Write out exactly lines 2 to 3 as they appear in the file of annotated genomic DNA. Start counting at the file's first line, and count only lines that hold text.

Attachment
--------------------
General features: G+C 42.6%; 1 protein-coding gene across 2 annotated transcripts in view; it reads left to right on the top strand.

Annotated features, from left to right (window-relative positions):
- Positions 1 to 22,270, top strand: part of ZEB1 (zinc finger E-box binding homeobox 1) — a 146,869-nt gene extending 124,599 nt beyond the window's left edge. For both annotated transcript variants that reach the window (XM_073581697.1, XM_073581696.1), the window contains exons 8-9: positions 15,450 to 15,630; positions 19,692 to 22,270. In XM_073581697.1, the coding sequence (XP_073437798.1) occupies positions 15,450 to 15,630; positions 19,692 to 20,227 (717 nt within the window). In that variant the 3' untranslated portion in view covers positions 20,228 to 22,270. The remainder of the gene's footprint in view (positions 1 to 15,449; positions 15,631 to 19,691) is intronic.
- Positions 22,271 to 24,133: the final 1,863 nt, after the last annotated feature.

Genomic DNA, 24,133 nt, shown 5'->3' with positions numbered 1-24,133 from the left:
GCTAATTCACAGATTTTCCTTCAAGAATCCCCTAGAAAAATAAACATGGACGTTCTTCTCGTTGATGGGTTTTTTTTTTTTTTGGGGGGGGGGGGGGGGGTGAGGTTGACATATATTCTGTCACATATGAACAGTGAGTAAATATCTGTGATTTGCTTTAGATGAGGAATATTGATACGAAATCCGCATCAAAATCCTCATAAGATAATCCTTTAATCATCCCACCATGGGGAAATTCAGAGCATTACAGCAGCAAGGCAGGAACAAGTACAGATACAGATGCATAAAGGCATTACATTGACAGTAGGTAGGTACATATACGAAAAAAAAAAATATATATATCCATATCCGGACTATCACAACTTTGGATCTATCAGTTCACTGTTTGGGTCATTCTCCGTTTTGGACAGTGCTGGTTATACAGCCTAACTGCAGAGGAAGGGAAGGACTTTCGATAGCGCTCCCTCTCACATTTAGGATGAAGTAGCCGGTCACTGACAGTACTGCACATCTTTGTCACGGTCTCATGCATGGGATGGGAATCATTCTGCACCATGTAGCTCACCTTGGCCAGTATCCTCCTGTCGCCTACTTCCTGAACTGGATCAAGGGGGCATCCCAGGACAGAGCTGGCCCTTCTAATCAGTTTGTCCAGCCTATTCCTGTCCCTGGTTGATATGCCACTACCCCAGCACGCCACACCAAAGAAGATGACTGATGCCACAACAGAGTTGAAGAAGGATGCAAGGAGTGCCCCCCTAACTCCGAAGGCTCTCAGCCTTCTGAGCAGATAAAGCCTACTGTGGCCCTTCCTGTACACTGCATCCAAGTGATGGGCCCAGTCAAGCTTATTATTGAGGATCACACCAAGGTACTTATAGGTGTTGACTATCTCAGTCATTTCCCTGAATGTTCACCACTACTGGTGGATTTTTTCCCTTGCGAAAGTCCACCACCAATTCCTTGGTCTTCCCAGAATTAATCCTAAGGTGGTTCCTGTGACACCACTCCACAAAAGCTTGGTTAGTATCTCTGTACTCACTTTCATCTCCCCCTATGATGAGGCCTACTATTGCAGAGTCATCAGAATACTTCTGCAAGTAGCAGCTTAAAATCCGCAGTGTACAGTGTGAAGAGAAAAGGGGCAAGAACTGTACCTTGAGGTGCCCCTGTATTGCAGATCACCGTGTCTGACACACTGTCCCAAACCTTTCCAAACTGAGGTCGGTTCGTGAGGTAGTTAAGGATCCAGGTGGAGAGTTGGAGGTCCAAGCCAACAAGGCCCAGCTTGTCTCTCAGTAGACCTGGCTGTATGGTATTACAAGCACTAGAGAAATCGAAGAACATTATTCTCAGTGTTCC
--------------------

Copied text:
Annotated features, from left to right (window-relative positions):
- Positions 1 to 22,270, top strand: part of ZEB1 (zinc finger E-box binding homeobox 1) — a 146,869-nt gene extending 124,599 nt beyond the window's left edge. For both annotated transcript variants that reach the window (XM_073581697.1, XM_073581696.1), the window contains exons 8-9: positions 15,450 to 15,630; positions 19,692 to 22,270. In XM_073581697.1, the coding sequence (XP_073437798.1) occupies positions 15,450 to 15,630; positions 19,692 to 20,227 (717 nt within the window). In that variant the 3' untranslated portion in view covers positions 20,228 to 22,270. The remainder of the gene's footprint in view (positions 1 to 15,449; positions 15,631 to 19,691) is intronic.